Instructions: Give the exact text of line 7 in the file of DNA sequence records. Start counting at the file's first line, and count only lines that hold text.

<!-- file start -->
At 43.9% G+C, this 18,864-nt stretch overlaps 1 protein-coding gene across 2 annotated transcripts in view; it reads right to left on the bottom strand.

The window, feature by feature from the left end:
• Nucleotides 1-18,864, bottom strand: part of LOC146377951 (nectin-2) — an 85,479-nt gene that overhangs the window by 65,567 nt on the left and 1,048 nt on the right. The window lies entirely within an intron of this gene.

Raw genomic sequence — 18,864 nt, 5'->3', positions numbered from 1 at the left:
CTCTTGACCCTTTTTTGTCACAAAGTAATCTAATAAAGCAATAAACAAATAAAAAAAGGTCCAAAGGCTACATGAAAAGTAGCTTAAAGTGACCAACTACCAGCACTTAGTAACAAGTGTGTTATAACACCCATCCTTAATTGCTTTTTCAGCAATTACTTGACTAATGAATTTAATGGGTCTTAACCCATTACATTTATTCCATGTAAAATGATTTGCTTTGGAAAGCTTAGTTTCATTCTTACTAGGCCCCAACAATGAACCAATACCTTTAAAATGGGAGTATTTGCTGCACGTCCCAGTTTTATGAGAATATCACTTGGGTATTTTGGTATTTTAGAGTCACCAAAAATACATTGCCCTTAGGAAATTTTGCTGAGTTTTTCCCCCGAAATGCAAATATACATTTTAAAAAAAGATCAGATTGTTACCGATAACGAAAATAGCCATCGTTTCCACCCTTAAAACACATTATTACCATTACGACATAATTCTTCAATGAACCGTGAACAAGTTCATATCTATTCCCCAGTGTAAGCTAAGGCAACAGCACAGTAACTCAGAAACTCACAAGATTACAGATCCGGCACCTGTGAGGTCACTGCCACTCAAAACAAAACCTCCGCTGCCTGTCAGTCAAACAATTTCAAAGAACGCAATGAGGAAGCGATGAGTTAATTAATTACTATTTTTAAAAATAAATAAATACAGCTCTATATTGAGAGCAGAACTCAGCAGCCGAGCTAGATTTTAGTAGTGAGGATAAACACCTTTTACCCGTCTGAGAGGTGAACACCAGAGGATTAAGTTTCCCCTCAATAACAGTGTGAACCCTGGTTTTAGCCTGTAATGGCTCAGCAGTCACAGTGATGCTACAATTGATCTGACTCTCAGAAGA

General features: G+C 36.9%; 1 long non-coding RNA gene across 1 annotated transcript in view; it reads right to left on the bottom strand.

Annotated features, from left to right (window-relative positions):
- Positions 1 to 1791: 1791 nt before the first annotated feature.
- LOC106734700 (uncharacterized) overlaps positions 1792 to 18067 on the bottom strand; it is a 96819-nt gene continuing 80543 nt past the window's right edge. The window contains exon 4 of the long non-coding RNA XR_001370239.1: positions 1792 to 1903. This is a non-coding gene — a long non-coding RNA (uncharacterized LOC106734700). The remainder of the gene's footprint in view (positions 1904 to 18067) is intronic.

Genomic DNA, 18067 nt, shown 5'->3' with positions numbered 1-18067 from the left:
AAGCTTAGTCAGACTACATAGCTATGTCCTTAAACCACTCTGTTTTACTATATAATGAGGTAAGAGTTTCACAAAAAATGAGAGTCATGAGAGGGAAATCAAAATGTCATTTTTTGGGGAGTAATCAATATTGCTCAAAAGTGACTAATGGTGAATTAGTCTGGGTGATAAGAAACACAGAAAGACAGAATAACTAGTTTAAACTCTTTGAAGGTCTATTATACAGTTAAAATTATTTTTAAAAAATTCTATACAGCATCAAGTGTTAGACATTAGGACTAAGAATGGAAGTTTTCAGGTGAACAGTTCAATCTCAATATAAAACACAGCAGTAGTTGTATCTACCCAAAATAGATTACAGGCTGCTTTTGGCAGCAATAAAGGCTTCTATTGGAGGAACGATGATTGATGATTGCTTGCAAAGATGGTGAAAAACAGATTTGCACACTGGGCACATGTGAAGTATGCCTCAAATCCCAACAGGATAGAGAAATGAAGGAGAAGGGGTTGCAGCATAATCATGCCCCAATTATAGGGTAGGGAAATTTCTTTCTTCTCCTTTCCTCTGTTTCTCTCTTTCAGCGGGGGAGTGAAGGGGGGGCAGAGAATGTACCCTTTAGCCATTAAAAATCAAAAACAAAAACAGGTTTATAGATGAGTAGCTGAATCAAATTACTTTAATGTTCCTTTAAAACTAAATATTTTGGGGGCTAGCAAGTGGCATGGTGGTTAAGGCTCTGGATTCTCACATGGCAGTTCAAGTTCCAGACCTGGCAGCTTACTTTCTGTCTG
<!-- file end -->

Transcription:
Annotated features, from left to right (window-relative positions):